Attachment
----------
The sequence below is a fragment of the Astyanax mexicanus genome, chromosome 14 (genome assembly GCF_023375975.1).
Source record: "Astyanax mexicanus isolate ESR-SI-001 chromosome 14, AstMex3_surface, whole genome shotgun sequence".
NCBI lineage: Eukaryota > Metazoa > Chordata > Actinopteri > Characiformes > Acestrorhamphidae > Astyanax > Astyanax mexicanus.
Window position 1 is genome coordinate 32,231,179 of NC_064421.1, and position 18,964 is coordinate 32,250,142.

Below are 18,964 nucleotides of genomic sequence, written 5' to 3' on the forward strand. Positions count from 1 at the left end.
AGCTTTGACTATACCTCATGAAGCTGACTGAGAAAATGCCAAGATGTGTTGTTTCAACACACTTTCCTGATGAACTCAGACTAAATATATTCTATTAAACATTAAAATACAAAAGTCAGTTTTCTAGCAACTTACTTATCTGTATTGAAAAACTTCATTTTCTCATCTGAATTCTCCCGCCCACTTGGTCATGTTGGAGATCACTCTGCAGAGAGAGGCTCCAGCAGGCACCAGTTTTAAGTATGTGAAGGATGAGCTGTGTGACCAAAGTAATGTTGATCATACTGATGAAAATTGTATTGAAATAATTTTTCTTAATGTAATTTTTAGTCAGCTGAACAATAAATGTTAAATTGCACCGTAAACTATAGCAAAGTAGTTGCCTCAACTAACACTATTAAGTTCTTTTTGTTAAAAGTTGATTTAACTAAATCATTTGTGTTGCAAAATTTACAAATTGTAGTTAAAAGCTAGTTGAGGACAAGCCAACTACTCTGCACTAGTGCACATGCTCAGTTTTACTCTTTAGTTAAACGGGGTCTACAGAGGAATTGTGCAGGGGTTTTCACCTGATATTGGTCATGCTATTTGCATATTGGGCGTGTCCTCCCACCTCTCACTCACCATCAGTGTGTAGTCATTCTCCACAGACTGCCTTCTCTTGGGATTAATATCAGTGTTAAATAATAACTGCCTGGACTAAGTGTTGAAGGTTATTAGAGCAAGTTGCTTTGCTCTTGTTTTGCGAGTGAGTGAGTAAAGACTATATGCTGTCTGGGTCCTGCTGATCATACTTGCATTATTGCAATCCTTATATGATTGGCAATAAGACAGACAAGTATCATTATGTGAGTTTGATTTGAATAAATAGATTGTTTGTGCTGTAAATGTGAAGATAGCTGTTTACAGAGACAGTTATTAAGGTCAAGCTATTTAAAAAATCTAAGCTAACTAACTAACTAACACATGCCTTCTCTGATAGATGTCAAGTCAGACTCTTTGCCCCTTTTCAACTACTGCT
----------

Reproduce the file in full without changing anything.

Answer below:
The sequence below is a fragment of the Astyanax mexicanus genome, chromosome 14 (genome assembly GCF_023375975.1).
Source record: "Astyanax mexicanus isolate ESR-SI-001 chromosome 14, AstMex3_surface, whole genome shotgun sequence".
NCBI lineage: Eukaryota > Metazoa > Chordata > Actinopteri > Characiformes > Acestrorhamphidae > Astyanax > Astyanax mexicanus.
Window position 1 is genome coordinate 32,231,179 of NC_064421.1, and position 18,964 is coordinate 32,250,142.

Below are 18,964 nucleotides of genomic sequence, written 5' to 3' on the forward strand. Positions count from 1 at the left end.
AGCTTTGACTATACCTCATGAAGCTGACTGAGAAAATGCCAAGATGTGTTGTTTCAACACACTTTCCTGATGAACTCAGACTAAATATATTCTATTAAACATTAAAATACAAAAGTCAGTTTTCTAGCAACTTACTTATCTGTATTGAAAAACTTCATTTTCTCATCTGAATTCTCCCGCCCACTTGGTCATGTTGGAGATCACTCTGCAGAGAGAGGCTCCAGCAGGCACCAGTTTTAAGTATGTGAAGGATGAGCTGTGTGACCAAAGTAATGTTGATCATACTGATGAAAATTGTATTGAAATAATTTTTCTTAATGTAATTTTTAGTCAGCTGAACAATAAATGTTAAATTGCACCGTAAACTATAGCAAAGTAGTTGCCTCAACTAACACTATTAAGTTCTTTTTGTTAAAAGTTGATTTAACTAAATCATTTGTGTTGCAAAATTTACAAATTGTAGTTAAAAGCTAGTTGAGGACAAGCCAACTACTCTGCACTAGTGCACATGCTCAGTTTTACTCTTTAGTTAAACGGGGTCTACAGAGGAATTGTGCAGGGGTTTTCACCTGATATTGGTCATGCTATTTGCATATTGGGCGTGTCCTCCCACCTCTCACTCACCATCAGTGTGTAGTCATTCTCCACAGACTGCCTTCTCTTGGGATTAATATCAGTGTTAAATAATAACTGCCTGGACTAAGTGTTGAAGGTTATTAGAGCAAGTTGCTTTGCTCTTGTTTTGCGAGTGAGTGAGTAAAGACTATATGCTGTCTGGGTCCTGCTGATCATACTTGCATTATTGCAATCCTTATATGATTGGCAATAAGACAGACAAGTATCATTATGTGAGTTTGATTTGAATAAATAGATTGTTTGTGCTGTAAATGTGAAGATAGCTGTTTACAGAGACAGTTATTAAGGTCAAGCTATTTAAAAAATCTAAGCTAACTAACTAACTAACACATGCCTTCTCTGATAGATGTCAAGTCAGACTCTTTGCCCCTTTTCAACTACTGCT